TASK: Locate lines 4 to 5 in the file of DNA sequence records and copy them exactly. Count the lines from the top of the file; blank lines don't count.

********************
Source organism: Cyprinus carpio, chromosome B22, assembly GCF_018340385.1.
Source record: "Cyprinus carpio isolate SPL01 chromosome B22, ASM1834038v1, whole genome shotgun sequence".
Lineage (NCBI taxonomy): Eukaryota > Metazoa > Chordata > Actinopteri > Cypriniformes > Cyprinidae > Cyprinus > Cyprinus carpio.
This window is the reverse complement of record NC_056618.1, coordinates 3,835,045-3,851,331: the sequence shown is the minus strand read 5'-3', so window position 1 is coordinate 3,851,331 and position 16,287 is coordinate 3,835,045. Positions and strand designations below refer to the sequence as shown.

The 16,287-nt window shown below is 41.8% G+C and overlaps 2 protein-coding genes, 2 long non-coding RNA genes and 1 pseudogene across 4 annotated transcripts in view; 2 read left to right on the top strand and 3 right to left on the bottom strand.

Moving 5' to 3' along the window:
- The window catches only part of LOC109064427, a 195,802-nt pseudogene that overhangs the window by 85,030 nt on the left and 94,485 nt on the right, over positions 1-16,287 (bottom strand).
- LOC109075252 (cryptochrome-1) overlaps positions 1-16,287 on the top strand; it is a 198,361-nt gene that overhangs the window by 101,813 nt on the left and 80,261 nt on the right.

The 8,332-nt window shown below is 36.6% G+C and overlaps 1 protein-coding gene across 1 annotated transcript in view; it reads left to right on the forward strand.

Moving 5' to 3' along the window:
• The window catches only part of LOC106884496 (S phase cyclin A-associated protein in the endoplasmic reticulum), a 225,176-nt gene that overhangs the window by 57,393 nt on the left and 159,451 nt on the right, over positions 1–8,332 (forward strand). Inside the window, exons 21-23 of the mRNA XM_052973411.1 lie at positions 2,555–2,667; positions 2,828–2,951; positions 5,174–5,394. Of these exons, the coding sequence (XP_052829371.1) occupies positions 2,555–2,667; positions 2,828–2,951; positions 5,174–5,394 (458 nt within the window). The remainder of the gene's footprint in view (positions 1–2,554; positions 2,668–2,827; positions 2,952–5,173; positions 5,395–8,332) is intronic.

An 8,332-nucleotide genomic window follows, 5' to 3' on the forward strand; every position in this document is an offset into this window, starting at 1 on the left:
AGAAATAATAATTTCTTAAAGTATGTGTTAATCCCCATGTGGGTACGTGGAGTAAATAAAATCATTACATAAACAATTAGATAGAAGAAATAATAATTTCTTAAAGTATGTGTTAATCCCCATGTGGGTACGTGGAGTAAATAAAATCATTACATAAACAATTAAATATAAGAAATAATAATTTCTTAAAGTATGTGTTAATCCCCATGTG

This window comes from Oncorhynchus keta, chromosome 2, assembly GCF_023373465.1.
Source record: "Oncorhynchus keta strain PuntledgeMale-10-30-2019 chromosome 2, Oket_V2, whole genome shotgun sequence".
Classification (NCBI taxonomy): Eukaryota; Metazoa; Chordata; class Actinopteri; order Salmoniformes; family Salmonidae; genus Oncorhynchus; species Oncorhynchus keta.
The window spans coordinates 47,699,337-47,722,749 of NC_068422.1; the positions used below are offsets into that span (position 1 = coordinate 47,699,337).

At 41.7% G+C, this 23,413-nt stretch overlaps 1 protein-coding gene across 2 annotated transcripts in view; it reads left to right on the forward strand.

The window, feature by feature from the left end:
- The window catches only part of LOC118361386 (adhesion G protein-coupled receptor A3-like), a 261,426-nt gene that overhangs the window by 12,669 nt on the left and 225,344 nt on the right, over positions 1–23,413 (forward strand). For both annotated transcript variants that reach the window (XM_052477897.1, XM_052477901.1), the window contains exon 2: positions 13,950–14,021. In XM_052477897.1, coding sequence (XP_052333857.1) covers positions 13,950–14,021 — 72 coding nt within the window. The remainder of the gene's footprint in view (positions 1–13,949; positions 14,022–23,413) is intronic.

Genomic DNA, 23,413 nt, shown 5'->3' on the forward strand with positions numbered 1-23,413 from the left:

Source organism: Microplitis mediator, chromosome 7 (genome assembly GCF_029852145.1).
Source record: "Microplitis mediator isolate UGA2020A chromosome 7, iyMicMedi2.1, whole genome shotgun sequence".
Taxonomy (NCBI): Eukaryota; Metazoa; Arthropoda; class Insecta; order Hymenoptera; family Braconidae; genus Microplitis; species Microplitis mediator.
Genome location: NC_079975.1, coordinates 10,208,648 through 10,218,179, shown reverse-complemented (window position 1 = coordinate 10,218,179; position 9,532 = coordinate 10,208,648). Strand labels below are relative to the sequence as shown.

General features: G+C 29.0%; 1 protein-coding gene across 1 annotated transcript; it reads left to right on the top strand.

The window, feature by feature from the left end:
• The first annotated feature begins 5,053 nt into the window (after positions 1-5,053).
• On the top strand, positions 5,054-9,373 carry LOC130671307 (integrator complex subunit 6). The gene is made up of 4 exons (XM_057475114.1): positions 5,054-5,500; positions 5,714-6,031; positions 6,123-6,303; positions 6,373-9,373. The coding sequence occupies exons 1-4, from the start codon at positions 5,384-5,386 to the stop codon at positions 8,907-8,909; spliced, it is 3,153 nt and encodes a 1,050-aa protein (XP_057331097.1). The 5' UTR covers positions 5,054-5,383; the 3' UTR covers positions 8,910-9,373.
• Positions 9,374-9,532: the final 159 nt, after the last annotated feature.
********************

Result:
This window is the reverse complement of record NC_056618.1, coordinates 3,835,045-3,851,331: the sequence shown is the minus strand read 5'-3', so window position 1 is coordinate 3,851,331 and position 16,287 is coordinate 3,835,045. Positions and strand designations below refer to the sequence as shown.

The 16,287-nt window shown below is 41.8% G+C and overlaps 2 protein-coding genes, 2 long non-coding RNA genes and 1 pseudogene across 4 annotated transcripts in view; 2 read left to right on the top strand and 3 right to left on the bottom strand.